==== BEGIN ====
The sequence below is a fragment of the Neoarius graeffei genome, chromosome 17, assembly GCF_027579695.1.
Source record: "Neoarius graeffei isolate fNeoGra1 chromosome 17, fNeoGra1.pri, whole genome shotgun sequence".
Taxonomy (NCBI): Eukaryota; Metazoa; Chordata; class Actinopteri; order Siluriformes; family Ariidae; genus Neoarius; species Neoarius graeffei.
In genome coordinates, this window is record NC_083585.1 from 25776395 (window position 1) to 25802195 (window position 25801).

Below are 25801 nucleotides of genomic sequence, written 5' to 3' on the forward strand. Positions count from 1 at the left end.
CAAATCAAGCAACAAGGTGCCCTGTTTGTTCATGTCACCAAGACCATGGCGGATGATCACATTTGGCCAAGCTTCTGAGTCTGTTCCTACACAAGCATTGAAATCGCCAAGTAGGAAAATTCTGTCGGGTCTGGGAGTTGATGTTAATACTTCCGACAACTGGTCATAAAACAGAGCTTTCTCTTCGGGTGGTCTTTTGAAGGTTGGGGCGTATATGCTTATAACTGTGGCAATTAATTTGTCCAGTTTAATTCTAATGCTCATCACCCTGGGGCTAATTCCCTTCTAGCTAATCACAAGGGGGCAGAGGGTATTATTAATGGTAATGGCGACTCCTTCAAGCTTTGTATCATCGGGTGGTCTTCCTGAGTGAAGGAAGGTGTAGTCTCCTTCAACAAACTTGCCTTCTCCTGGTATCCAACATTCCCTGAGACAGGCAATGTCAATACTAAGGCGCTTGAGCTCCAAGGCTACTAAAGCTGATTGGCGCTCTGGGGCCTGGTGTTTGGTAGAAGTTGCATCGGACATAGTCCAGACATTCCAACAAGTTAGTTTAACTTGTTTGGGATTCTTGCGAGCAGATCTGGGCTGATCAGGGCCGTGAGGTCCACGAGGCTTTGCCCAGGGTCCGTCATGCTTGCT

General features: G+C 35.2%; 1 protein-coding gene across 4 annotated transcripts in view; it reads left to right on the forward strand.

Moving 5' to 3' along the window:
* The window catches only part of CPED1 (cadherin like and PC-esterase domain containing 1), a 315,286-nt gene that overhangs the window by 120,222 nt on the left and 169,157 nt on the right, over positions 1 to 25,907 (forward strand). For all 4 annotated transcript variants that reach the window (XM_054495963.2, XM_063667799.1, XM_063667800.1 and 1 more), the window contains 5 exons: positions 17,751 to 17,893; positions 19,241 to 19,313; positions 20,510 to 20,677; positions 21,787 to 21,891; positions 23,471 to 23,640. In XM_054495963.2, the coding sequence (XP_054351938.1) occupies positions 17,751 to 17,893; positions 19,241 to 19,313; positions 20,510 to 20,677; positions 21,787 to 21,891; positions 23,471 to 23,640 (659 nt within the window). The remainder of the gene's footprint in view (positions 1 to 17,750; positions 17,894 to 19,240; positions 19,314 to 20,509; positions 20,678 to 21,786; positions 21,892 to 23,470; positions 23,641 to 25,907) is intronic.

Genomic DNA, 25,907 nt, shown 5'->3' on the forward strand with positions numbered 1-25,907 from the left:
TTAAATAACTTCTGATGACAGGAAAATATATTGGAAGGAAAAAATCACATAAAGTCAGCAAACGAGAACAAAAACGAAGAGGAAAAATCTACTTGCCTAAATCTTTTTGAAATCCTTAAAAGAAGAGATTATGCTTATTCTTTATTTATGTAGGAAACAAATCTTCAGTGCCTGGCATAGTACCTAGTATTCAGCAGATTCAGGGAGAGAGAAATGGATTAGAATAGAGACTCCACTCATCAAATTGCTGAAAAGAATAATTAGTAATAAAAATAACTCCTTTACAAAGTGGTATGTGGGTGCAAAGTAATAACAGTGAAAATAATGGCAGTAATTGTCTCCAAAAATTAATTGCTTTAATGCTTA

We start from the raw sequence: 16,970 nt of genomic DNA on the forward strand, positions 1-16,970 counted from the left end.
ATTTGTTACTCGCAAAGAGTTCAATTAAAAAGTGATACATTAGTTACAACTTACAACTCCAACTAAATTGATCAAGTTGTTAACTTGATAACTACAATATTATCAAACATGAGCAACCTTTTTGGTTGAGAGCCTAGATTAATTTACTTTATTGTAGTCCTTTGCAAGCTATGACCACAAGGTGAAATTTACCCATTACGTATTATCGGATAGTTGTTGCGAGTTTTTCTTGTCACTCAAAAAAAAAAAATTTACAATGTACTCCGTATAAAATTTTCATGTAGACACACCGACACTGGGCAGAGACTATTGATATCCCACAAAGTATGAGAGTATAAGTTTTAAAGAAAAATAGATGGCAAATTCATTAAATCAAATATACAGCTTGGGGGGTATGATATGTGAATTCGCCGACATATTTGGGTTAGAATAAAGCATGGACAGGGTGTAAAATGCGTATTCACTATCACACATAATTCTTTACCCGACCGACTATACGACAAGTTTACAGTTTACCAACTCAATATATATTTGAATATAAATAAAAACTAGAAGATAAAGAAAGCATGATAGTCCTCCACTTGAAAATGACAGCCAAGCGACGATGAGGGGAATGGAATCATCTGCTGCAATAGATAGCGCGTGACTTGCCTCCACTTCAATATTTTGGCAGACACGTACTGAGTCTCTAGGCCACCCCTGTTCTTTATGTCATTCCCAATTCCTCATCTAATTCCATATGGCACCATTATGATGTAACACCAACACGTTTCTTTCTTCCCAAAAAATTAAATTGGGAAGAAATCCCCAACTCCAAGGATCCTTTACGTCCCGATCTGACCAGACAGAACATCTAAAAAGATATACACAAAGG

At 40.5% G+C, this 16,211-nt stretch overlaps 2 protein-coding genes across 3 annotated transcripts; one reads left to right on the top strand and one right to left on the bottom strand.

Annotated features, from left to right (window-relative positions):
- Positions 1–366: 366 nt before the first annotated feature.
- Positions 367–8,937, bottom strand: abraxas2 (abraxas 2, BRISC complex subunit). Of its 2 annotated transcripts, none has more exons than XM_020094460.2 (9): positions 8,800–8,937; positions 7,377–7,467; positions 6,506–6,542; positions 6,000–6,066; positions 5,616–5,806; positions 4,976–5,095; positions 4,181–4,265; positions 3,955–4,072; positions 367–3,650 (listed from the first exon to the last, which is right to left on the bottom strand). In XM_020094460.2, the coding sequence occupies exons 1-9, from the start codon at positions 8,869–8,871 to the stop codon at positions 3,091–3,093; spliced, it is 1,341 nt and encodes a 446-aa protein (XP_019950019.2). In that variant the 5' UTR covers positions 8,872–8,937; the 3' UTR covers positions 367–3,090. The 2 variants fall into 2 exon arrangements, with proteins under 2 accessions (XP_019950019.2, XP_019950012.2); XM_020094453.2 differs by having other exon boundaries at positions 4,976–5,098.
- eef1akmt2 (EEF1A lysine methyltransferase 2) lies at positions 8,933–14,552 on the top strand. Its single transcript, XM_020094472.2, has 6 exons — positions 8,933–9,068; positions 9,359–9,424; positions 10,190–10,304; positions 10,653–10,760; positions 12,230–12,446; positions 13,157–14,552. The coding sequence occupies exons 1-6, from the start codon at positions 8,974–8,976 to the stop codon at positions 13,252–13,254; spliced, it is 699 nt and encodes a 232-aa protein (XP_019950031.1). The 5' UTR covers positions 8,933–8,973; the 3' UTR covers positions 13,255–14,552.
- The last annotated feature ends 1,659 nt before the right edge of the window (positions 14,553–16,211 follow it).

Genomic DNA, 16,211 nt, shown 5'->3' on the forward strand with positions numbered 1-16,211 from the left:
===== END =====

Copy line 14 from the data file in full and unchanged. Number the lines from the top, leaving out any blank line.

At 40.5% G+C, this 16,211-nt stretch overlaps 2 protein-coding genes across 3 annotated transcripts; one reads left to right on the top strand and one right to left on the bottom strand.